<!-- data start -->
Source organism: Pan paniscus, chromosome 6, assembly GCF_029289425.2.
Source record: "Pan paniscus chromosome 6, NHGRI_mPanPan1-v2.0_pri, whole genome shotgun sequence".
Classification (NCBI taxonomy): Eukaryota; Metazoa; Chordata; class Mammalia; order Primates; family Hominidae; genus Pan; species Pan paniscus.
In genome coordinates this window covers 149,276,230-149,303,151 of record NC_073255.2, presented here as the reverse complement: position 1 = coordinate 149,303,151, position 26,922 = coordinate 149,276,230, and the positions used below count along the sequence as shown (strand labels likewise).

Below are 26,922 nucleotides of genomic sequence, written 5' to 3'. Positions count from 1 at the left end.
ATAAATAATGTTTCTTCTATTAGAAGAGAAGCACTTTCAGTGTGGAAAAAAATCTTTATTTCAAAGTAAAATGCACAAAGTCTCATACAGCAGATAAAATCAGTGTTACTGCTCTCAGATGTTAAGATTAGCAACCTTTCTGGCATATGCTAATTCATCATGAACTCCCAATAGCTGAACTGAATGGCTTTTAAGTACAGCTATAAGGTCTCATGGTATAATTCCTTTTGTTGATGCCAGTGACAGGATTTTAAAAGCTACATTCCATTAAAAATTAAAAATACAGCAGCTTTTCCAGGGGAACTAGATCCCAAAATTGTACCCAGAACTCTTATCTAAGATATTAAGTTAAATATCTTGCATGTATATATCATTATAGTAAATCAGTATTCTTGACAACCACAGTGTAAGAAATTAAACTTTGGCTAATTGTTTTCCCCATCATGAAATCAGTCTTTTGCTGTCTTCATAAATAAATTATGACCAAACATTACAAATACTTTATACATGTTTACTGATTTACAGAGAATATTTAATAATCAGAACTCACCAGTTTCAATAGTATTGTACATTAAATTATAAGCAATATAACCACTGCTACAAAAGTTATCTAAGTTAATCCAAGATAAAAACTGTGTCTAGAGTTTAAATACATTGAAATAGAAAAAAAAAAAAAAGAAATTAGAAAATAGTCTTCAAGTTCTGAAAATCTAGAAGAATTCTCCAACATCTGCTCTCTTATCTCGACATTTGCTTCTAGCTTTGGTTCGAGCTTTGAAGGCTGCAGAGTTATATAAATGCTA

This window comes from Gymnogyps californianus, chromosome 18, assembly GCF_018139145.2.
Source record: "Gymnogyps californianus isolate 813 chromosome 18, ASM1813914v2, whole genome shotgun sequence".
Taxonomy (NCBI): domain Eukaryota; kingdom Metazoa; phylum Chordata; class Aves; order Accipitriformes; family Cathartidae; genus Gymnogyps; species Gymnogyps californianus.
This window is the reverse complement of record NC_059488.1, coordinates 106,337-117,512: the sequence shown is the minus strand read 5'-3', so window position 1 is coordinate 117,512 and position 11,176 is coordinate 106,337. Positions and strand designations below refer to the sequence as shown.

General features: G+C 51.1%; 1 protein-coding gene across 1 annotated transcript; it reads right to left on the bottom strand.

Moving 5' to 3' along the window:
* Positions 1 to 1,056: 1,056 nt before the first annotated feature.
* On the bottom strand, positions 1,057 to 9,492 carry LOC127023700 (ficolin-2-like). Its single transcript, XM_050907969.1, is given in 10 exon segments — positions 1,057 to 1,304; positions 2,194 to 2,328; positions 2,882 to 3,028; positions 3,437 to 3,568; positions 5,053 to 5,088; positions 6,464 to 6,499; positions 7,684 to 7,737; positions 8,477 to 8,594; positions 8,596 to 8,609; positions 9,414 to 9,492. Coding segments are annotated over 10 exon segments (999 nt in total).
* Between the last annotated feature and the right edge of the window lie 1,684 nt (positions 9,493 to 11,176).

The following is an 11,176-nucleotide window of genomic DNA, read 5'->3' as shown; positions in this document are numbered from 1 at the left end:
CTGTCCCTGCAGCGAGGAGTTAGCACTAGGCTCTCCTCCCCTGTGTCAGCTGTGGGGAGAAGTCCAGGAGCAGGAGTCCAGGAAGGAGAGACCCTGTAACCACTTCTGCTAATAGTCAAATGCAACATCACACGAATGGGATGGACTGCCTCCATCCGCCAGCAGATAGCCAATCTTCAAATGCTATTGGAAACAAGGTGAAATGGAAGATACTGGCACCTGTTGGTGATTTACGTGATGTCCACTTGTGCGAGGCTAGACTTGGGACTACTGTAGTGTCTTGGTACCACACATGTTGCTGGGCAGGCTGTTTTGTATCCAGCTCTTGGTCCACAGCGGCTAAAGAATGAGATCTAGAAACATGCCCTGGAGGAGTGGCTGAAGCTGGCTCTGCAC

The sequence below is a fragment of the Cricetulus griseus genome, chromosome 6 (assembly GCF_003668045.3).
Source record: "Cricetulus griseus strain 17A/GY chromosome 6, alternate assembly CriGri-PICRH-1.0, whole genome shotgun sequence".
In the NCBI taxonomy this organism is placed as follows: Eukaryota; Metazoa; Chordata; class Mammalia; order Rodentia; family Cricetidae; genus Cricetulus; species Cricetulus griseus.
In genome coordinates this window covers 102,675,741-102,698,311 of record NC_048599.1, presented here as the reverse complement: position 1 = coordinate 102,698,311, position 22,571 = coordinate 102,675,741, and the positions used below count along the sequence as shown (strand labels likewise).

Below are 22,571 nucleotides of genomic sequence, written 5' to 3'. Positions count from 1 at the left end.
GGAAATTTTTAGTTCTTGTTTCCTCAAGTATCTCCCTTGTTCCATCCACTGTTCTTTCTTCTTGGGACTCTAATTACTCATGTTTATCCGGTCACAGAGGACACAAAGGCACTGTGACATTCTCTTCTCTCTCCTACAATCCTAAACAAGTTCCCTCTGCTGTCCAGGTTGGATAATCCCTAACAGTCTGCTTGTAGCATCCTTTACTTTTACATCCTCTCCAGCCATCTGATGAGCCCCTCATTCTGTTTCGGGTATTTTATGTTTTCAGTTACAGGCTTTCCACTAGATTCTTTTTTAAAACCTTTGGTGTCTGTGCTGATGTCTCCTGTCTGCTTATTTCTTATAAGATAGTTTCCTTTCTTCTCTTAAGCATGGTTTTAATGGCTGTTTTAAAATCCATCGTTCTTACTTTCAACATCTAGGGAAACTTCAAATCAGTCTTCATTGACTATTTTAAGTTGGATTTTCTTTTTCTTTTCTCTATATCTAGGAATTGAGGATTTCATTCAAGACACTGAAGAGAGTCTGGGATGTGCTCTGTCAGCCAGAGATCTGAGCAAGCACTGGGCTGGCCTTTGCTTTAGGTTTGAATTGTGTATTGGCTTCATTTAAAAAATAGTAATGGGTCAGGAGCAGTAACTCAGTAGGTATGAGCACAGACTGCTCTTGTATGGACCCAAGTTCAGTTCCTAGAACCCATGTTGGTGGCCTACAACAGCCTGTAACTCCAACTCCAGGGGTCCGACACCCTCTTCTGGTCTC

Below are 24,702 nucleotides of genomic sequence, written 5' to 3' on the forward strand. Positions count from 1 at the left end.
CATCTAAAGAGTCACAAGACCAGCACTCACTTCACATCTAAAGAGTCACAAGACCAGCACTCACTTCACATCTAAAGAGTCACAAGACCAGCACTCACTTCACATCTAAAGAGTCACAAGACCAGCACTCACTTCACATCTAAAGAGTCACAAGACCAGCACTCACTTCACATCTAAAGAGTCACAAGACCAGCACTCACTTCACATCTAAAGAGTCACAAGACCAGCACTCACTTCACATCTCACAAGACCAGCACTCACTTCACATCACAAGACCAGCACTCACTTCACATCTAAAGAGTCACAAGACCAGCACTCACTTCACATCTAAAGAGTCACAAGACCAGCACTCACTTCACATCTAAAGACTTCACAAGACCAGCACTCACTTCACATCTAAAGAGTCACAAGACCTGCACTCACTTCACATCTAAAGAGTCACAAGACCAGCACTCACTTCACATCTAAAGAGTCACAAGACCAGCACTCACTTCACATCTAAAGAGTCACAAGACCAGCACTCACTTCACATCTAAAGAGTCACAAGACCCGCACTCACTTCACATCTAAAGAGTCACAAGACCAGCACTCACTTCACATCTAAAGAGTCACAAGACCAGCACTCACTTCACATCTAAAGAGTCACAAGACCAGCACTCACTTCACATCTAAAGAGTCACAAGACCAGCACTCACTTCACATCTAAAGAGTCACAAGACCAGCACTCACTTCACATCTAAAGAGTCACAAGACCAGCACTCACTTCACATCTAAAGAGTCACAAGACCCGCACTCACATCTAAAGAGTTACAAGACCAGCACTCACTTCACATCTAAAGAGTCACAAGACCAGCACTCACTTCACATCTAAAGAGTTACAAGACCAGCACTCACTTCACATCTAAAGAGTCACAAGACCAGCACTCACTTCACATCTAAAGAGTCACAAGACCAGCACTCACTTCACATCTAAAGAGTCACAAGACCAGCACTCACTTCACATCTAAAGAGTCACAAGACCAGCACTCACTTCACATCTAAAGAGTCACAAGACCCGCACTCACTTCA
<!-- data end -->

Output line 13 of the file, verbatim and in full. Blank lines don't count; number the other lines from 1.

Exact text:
* Positions 1 to 1,056: 1,056 nt before the first annotated feature.